Averna Is The Bold Italian Liqueur To Upgrade Your Fall Cocktails

Amaro is the new "it girl" of the modern cocktail scene, and discerning sippers everywhere are clamoring for a taste. You've met Aperol and Campari — now allow us to introduce Averna.

Fans have been enjoying Averna since the Benedictine monks of Abbazia Di Santo Spirito in northern Italy first made it in the 1800s. The liqueur contemporary fans know is still produced in Sicily using the proprietary recipe from 1868 — which remains top secret. Amaro, an Italian liqueur, is typically made by macerating flavorful ingredients like fruits, spices, and/or herbs and infusing them in brandy or a neutral wine. Tasters speculate that Averna features some combination of Mediterranean ingredients, including pomegranate, lemon and orange essential oils, and sugar to sweeten. Whatever the case, the profile is caramel-forward with notes of aromatics such as anise, rosemary, citrus, and sage.

This bittersweet Italian digestif is thick and dark brown — a stark contrast compared with many other Amari which are often thin and crimson-hued. Its viscous sweetness makes it accessible for those who might be new to amaro. Plus, its 29% ABV makes Averno a great base spirit for crafting low-proof cocktails. Thanks to its complexity, Averna is often enjoyed on its own on the rocks, but it's also a mixologist's secret weapon to create a knockout cocktail all fall season long.

Ciao, Averna

Averna is a one-way ticket to a killer autumnal nightcap. Whip up a dark, broody cocktail with Averna, cold brew liqueur (like Mr. Black), and tonic water over crushed ice. To really lean into your fall feels, you could combine spiced Averno with fresh apple cider and a shot of cognac, with a cinnamon sugar rim and orange wheel to garnish.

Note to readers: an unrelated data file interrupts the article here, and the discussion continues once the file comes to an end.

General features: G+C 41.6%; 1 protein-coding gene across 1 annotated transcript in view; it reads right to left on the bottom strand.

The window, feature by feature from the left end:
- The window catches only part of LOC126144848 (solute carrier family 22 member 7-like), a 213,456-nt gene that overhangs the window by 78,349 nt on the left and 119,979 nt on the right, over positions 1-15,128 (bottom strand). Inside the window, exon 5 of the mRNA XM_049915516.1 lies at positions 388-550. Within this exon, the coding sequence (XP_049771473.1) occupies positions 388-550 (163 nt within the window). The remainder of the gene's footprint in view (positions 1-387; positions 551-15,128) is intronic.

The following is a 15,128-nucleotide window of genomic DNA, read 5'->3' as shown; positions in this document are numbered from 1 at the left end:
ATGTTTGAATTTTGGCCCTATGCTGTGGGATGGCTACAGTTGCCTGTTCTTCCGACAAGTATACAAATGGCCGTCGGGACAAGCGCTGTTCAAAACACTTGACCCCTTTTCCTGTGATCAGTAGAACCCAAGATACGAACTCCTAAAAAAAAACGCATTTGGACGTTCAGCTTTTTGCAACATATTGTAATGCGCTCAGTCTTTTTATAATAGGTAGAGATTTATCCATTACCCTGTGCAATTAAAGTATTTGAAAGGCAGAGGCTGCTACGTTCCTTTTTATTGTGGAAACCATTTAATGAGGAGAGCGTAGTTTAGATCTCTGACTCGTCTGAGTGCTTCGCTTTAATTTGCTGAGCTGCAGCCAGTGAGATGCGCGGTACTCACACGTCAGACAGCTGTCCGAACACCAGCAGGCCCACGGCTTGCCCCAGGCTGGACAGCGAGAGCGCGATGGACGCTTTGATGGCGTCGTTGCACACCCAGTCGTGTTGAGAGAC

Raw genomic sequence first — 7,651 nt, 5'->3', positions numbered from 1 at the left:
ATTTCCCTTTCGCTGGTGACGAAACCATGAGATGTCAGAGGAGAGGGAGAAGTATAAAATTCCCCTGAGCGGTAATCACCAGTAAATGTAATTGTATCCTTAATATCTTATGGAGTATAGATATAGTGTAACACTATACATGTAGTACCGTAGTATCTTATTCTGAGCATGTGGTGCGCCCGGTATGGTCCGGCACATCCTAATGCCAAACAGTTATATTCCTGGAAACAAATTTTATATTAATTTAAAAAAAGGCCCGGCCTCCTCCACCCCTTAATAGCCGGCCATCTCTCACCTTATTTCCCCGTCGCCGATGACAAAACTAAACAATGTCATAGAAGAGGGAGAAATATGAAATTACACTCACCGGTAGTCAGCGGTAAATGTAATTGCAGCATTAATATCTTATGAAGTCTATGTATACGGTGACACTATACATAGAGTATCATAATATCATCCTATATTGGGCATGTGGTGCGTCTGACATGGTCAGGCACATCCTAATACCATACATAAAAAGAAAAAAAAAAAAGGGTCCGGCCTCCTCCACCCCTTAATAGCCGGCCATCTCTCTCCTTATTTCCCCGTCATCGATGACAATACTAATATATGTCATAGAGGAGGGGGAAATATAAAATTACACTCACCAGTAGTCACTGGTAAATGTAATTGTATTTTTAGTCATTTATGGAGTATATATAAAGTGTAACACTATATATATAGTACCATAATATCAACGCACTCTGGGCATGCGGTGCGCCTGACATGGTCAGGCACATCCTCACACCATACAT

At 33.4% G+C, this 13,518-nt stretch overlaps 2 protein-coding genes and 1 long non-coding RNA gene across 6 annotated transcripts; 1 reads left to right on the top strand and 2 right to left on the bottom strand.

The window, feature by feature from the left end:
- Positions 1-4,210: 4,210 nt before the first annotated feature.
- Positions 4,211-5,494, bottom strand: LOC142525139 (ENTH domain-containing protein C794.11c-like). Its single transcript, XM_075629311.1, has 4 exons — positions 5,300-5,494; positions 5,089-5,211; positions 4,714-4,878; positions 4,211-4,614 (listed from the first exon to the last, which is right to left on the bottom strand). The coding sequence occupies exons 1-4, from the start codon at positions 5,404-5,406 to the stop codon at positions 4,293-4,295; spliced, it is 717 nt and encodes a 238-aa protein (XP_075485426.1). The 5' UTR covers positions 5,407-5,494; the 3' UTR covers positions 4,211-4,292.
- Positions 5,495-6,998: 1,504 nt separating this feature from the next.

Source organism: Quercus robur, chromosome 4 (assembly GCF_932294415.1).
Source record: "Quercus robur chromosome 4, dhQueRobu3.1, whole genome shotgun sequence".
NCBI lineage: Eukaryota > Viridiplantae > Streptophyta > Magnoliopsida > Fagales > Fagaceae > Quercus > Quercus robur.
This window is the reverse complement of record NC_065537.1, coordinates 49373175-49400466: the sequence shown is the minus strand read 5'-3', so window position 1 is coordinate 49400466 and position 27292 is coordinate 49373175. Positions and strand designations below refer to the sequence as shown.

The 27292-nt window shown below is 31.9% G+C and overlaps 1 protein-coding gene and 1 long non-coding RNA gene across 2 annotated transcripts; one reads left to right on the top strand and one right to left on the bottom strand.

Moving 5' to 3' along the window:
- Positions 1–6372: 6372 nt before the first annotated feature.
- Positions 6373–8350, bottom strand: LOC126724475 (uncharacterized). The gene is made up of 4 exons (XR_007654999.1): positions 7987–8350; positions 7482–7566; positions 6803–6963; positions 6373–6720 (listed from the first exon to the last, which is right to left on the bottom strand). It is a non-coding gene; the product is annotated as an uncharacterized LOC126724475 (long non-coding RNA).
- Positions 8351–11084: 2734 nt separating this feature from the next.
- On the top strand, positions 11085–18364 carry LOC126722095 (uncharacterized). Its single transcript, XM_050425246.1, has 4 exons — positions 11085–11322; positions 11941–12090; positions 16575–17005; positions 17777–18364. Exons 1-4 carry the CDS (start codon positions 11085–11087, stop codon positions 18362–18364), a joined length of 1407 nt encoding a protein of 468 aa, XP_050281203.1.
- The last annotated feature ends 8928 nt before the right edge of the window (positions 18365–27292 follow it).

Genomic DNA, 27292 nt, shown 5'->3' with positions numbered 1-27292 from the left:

Like it moody? Balance Averna's dark botanical profile with dry elements. Averna is a key player in the burgundy Beatnik cocktail alongside port wine and bourbon. Or, the Black Manhattan stars Averna with rye whiskey and orange and Angostura bitters, plus a Luxardo cherry. Averna is also responsible for the dark hue in the smoky, tangy Devil's Soul cocktail, a complex high-ABV mix of rye whiskey, mezcal, Campari, and elderflower liqueur. You could even just slug it into a pot of steamy mulled wine.

If you prefer to brighten things up as the leaves start to change color, make a reimagined Last Word with Averna, gin, lime, and green Chartreuse. A ginger beer-Averno combo with a whole clove or star anise garnish would quell a scorching case of fall fever. Or, go savory for a festive fall brunch with a punchy Intercontinental 5 using Averna, Scotch, pineapple juice, lemon juice, and a handful of fresh arugula leaves.